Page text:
Favorite Roots Music Albums of 2015

Muscle Shoals Recordings

The SteelDrivers: Muscle Shoals Recordings

I’m not going to pretend that this is a “best of” list for roots music in 2015.  With so many things thrown on my plate this year, I  haven’t had the time to sample as widely as I would like.  (Come to think of it, the last time I felt comfortable enough to publish a “best of list” was 2013!) But I’m very comfortable with a favorites list that just says, “Hey, I like these and I hope you will too.”

So with that caveat, let’s see what’s made the cut.

The SteelDrivers:  The Muscle Shoals Recordings – I’ve loved this Nashville-based bluegrass band for years, even as they have moved through personnel changes that included their lead singer and main songwriter.  (More on that later.)  The Muscle Shoals Recordings is really the first album where Gary Nichols stepped out on his own as the lead voice for The SteelDrivers – no longer in Chris Stapelton’s shadow.

Singer-songwriter Peter Cooper describes it this way:

Right there, at two minutes and ten seconds into the first song, “Long Way Down.” The part where Gary Nichols sings, “Girl, we both know where your soul is bound.” Only he bleeds it as much as he sings it. He sounds murderous, maniacal. Her soul is bound for nothing skyward, for nothing heavenly. And he’s fine with that.

Richard Bailey’s banjo plays funky, little Kentucky-goes-to-Memphis rolls. Tammy Rogers’ fiddle soars. Brent Truitt’s mandolin chops time, and Mike Fleming’s bass pounds the downbeat. And all that is righteous and right-on. Elevated, even. But Nichols—he lets loose something the opposite of righteousness. It’s a howl, full of hurt and anger and life. Starts on the highest E note that 99.9% of male singers can hit, then ascends into a sweet falsetto, and then opens up like the gates of Hell, into a reeling screech.

“That made me dizzy for a second,” Nichols says, remembering the moment he sang the line. “Really, I almost passed out. There are certain lines in SteelDrivers songs that require a little bit of Wilson Pickett.”

As you can see, The SteelDrivers aren’t your normal bluegrass band.  While the instruments are bluegrass staples – played by some of Nashville’s best players – there is no “high lonesome” sound here.

Besides “Long Way Down,” there are other fine offerings on The Muscle Shoals Recordings.  “Drinkin’ Alone” fits in the catalog of great SteelDriver drinking songs.  “Here She Goes” is a heartfelt song about divorce.  “California Chainsaw” allows the band to show off their considerable instrumental chops.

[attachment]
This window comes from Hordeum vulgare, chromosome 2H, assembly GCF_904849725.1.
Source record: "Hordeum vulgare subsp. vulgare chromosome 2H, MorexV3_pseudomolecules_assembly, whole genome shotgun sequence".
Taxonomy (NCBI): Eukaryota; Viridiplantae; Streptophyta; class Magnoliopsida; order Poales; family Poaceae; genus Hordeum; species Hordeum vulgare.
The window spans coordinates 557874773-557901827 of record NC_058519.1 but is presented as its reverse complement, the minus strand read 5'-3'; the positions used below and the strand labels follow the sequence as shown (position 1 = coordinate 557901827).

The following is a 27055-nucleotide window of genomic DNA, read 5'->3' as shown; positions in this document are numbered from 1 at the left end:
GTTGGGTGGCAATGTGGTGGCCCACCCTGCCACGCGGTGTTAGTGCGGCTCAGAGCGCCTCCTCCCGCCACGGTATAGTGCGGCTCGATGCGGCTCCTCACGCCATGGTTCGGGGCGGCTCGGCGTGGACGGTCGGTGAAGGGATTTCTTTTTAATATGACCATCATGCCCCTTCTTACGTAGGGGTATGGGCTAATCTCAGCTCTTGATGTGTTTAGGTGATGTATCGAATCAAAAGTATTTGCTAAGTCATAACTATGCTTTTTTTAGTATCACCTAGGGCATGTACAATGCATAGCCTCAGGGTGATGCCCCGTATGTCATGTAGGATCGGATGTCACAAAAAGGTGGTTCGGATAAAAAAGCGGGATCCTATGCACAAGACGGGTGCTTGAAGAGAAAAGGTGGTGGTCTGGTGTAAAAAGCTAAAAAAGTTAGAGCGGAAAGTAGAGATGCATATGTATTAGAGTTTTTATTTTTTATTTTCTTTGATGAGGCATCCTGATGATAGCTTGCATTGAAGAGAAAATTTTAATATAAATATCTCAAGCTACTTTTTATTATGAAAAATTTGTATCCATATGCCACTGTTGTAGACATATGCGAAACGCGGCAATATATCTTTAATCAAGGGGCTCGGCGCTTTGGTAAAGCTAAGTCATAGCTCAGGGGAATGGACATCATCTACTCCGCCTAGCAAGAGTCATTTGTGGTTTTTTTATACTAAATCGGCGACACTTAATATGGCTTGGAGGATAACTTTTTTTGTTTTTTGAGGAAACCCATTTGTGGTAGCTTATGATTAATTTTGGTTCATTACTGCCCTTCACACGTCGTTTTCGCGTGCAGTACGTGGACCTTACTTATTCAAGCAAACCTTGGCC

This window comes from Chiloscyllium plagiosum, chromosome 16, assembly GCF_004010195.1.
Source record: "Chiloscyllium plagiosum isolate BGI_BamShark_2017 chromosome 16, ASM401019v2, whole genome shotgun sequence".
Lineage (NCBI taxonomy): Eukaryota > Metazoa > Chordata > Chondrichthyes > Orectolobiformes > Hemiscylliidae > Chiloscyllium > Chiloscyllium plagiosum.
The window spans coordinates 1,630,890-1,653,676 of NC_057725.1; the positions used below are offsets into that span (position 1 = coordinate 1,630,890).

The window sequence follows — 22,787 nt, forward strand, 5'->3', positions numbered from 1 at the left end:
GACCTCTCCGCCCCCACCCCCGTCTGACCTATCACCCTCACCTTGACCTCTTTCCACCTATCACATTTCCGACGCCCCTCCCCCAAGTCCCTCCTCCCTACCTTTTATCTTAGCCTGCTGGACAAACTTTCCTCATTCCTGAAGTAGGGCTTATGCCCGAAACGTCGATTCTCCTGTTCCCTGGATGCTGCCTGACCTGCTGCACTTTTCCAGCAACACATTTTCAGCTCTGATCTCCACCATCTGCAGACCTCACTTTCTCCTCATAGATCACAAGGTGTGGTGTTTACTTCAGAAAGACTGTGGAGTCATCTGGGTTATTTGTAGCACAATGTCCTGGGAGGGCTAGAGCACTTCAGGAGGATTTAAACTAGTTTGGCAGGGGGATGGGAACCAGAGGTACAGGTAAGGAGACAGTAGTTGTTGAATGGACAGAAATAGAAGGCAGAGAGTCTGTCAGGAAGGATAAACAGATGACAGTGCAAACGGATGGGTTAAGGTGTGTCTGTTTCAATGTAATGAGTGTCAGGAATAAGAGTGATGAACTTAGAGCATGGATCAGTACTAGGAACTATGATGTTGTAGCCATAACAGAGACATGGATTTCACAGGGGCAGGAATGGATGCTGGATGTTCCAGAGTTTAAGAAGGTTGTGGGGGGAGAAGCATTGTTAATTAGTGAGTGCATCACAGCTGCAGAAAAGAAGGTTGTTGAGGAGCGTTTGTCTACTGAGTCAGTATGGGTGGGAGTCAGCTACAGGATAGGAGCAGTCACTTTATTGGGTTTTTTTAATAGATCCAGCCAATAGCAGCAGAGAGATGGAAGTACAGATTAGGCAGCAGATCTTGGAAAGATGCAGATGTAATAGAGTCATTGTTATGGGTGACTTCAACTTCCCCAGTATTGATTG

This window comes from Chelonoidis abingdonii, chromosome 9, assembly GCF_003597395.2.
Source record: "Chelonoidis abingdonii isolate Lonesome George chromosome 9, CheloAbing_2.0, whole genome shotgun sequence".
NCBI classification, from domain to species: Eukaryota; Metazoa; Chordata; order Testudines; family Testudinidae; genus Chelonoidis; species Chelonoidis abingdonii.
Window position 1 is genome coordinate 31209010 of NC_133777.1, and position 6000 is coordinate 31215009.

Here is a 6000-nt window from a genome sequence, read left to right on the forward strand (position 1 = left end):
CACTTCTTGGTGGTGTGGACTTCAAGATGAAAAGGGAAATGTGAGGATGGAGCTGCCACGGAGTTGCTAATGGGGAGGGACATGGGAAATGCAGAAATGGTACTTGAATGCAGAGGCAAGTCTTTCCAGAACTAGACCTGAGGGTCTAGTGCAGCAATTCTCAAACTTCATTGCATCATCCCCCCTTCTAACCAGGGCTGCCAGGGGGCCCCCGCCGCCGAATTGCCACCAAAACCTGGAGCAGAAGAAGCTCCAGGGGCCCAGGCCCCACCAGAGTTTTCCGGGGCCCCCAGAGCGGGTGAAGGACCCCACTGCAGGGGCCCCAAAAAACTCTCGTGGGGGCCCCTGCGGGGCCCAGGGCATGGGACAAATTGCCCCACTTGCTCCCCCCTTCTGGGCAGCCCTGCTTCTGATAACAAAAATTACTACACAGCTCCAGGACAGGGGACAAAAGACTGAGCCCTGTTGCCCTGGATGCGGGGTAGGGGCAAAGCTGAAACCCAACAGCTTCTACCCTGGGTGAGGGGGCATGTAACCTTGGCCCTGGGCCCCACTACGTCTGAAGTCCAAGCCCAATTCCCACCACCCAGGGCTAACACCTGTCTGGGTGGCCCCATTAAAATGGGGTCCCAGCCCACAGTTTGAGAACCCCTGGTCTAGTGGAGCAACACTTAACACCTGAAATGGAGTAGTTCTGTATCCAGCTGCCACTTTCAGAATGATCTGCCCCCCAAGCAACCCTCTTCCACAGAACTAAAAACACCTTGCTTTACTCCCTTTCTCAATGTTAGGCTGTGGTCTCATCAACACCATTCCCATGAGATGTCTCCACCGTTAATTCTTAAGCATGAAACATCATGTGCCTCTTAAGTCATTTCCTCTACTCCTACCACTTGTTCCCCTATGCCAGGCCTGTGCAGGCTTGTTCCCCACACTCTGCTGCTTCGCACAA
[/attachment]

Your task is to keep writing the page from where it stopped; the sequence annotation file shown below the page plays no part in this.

This is a fine project, through and through.  Give it a listen.

 

Watkins Family Hour

Watkins Family Hour

Watkins Family HourSean and Sarah Watkins are well-known as the brother and sister founding members of Nickel Creek with mandolin phenom Chris Thile.  They are less well-known for their monthly show in Los Angles where they invite friends to join them in a wide-ranging exploration of American music. A friend who has seen that show calls it magical.

For those of us who can’t get to LA on a regular basis, the Watkins have given us the next best thing, with the release of 2015’s Watkins Family Hour. 

All the songs on the album are covers, and the incredible musicians play them at the high level you’d expect.  But that description really doesn’t do this project justice.  Everyone showcases their talent in ways both expected and surprising.

In the latter category, check out Sara Watkins’ vocal on Hop High.  You won’t hear anything like that vocal range on a Nickel Creek album. The range of musical styles includes country (“Where I Ought to Be”), folk (“Early Morning Rain”), New Orleans-style blues (“Prescription for the Blues”) and more.  Recommended.

Sara Watkins

Sara Watkins at Red Wing Roots Festival 2015

 

Happy Prisoner

Happy Prisoner: The Bluegrass Sessions by Robert Earl Keen

Happy Prisoner:  The Bluegrass Sessions by Robert Earl Keen.  If this was a “best of” list for 2015, I probably wouldn’t include this set of 15 bluegrass standards by Texas singer-songwriter Robert Earl Keen.  But there’s enough on this valentine to the music that fits Keen’s free-wheeling style and sensibilities to ensure that it can easily make a “favorites” list.